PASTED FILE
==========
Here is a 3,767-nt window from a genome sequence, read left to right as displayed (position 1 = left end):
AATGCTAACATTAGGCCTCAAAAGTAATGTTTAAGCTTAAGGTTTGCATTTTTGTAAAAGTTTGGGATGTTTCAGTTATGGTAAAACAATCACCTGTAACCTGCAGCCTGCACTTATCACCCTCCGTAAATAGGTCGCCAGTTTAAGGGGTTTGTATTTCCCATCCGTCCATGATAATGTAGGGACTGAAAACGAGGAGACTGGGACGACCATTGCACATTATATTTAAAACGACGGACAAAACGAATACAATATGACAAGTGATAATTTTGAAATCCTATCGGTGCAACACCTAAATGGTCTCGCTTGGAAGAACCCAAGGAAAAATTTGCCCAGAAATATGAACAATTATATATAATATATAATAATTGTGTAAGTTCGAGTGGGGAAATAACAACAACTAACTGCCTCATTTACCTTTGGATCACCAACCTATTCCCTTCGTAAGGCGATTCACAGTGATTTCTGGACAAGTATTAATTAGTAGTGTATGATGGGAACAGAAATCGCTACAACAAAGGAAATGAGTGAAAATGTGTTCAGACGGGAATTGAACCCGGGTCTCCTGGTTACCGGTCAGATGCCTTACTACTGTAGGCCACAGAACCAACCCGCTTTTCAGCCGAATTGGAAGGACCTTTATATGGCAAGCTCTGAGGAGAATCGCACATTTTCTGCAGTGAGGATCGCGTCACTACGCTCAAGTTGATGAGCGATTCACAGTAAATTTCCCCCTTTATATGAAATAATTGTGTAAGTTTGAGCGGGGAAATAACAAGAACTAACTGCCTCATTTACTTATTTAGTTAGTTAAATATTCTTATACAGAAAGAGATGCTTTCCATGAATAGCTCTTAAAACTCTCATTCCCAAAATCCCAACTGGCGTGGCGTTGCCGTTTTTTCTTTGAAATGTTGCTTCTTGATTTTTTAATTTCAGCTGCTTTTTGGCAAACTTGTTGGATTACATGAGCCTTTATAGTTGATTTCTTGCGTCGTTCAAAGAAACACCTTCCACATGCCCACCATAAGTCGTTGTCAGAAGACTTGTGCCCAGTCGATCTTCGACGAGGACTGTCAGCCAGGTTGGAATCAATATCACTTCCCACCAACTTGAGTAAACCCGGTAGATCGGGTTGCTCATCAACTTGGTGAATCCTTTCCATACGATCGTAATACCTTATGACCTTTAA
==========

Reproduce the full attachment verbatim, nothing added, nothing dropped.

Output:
Here is a 3,767-nt window from a genome sequence, read left to right as displayed (position 1 = left end):
AATGCTAACATTAGGCCTCAAAAGTAATGTTTAAGCTTAAGGTTTGCATTTTTGTAAAAGTTTGGGATGTTTCAGTTATGGTAAAACAATCACCTGTAACCTGCAGCCTGCACTTATCACCCTCCGTAAATAGGTCGCCAGTTTAAGGGGTTTGTATTTCCCATCCGTCCATGATAATGTAGGGACTGAAAACGAGGAGACTGGGACGACCATTGCACATTATATTTAAAACGACGGACAAAACGAATACAATATGACAAGTGATAATTTTGAAATCCTATCGGTGCAACACCTAAATGGTCTCGCTTGGAAGAACCCAAGGAAAAATTTGCCCAGAAATATGAACAATTATATATAATATATAATAATTGTGTAAGTTCGAGTGGGGAAATAACAACAACTAACTGCCTCATTTACCTTTGGATCACCAACCTATTCCCTTCGTAAGGCGATTCACAGTGATTTCTGGACAAGTATTAATTAGTAGTGTATGATGGGAACAGAAATCGCTACAACAAAGGAAATGAGTGAAAATGTGTTCAGACGGGAATTGAACCCGGGTCTCCTGGTTACCGGTCAGATGCCTTACTACTGTAGGCCACAGAACCAACCCGCTTTTCAGCCGAATTGGAAGGACCTTTATATGGCAAGCTCTGAGGAGAATCGCACATTTTCTGCAGTGAGGATCGCGTCACTACGCTCAAGTTGATGAGCGATTCACAGTAAATTTCCCCCTTTATATGAAATAATTGTGTAAGTTTGAGCGGGGAAATAACAAGAACTAACTGCCTCATTTACTTATTTAGTTAGTTAAATATTCTTATACAGAAAGAGATGCTTTCCATGAATAGCTCTTAAAACTCTCATTCCCAAAATCCCAACTGGCGTGGCGTTGCCGTTTTTTCTTTGAAATGTTGCTTCTTGATTTTTTAATTTCAGCTGCTTTTTGGCAAACTTGTTGGATTACATGAGCCTTTATAGTTGATTTCTTGCGTCGTTCAAAGAAACACCTTCCACATGCCCACCATAAGTCGTTGTCAGAAGACTTGTGCCCAGTCGATCTTCGACGAGGACTGTCAGCCAGGTTGGAATCAATATCACTTCCCACCAACTTGAGTAAACCCGGTAGATCGGGTTGCTCATCAACTTGGTGAATCCTTTCCATACGATCGTAATACCTTATGACCTTTAA